BCA's Washington Briefing

follow us on facebook   follow us on twitter   follow us on youtubeNovember 22, 2013




With support from Business Council of Alabama members, the House voted 228-192 along party lines on Wednesday to pass H.R. 2728, the Protecting States' Rights to Promote American Energy Security Act. The bill was supported by Alabama's five Republican House members and was a key legislative goal of the National Association of Manufacturers, which is represented exclusively in Alabama by the BCA. The BCA and NAM on Tuesday asked members to contact their federal legislators to support the bill.


The Republican-controlled House also passed legislation to require the Federal Energy Regulatory Commission to approve applications for natural gas pipelines within 12 months, the Hill reported. Members passed the Natural Gas Pipeline Permitting Reform Act, H.R. 1900, in a 252-165 vote that saw 26 Democrats support the GOP bill. Both bills go to the Democrat-controlled U.S. Senate where they face an uncertain future.


The shale gas bill would prohibit the Department of Interior from enforcing federal regulations, guidance or permit requirement regarding oil, gas, and geothermal production activities, the NAM said. This includes hydraulic fracturing on or under federal lands in all 50 states regardless if a state already has a regulatory structure in place that oversees hydraulic fracturing. The process uses high-pressure, underground liquid injection to move oil, natural gas, geothermal energy, and even water, into position for easy extraction.


The BCA signed a multi-state organization letter two months ago urging EPA Administrator Gina McCarthy to allow states to conduct their own hydraulic fracturing energy development policies. BCA President and CEO William J. Canary and executives of 16 other state chambers of commerce or their equivalent signed the letter. The combination of hydraulic fracturing and horizontal drilling has created an energy revolution to make the United States the largest oil and natural gas producer in the world, the NAM said.


Republicans believe the gas pipeline bill is needed because demand for natural gas is rising across the country. The East Coast, however, is having problems getting gas, and those who are getting it may see higher prices. The bill doesn't force FERC to approve pipelines and only requires the agency to make a decision.



The Business Council of Alabama was one of 249 organizations to sign a U.S. Chamber of Commerce letter sent to congressional budget conference committee members urging mandatory spending reductions. The letter was sent to U.S. Sen. Patty Murray, D-Wash., chair of the Senate Appropriations Committee, and U.S. Rep. Paul Ryan, R-Wisc., chairman of the House Ways and Means Committee.


The letter implores Congress to quickly pass legislation that establishes fiscal year 2014 spending consistent with the Budget Control Act of 2011. "We further urge you to replace the across-the-board sequestration with mandatory spending reductions and other more appropriate spending restraint that is consistent with the nation's highest priorities," the letter sent Tuesday states. "Now, it is time for Congress to move forward and complete its work for fiscal year 2014 so that it can return to regular order budgeting in the coming year."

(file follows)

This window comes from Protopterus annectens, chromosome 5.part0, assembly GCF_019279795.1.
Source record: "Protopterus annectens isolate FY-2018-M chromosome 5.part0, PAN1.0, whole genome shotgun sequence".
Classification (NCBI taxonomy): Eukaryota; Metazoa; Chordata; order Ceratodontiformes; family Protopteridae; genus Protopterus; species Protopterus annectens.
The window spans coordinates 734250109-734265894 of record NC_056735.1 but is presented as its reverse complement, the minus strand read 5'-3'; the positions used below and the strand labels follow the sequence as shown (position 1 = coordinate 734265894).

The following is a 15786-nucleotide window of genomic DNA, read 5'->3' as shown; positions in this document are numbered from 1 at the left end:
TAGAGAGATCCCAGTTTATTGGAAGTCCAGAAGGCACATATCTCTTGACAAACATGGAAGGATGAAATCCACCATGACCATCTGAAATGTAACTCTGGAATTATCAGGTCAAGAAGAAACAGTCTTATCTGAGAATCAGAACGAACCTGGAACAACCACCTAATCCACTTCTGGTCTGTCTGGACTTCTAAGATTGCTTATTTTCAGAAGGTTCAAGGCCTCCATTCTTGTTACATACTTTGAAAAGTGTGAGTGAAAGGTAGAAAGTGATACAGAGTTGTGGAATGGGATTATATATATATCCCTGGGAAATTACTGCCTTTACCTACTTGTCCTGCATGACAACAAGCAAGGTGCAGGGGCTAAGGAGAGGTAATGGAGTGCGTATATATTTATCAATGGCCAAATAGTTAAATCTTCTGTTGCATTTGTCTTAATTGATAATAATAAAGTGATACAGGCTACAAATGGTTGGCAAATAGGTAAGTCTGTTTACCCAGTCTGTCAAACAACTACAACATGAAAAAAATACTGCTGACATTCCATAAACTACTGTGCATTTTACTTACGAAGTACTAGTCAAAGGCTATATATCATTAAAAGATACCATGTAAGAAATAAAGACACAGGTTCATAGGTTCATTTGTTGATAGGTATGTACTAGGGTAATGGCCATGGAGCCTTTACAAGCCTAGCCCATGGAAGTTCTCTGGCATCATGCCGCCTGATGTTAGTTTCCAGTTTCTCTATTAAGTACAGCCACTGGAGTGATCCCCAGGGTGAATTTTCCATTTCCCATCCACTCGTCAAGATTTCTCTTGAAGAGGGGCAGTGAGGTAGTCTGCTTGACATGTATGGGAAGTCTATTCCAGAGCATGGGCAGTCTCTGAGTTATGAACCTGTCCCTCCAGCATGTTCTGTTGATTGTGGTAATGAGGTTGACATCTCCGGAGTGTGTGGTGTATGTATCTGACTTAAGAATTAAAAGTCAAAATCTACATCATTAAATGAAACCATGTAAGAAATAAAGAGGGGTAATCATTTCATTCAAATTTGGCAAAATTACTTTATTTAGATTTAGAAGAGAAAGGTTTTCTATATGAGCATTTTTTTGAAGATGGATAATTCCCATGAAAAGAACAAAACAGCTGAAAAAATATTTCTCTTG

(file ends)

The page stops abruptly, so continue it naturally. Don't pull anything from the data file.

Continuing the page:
The letter also "encourages the committee" to develop a framework for fundamental entitlement reform and comprehensive tax reform in 2014. "However, Social Security, Medicare, and Medicaid add substantially to the current budget deficit, and more importantly, spending on these programs is projected to grow rapidly in coming years to unsustainable levels," the letter said.


The BCA's 2013 federal legislative agenda includes the passage of tax reform that would lower the corporate tax rate to enable American companies to compete for global investment in order to remain competitive.



Over the objection of Alabama's U.S. senators, Senate Democrats succeeded Thursday in passing the "nuclear option" and changed rules that will allow trampling of the minority. The Senate voted 52-48 to reverse four decades of the minority party, whether Democrat or Republican, to kill most presidential nominations by filibuster. After filibusters held up the confirmation of three people, President Obama wanted to add to the District of Columbia federal appeals court, the Senate voted 52-48 to change the rules, with three Democrats among the minority. The new rule no longer requires a supermajority to limit debate, or invoke cloture, on executive branch nominees and for seats on federal courts short of the Supreme Court.


Roll Call reports that President Barack Obama strongly backed the use of the "nuclear option" in the Senate to end filibusters of nominations and seemed to push for a broader end to the use of filibusters to stall legislation as well. "If you have a majority of folks who believe in something, then it should pass," Obama said. "We have seen an unprecedented pattern of obstruction in Congress."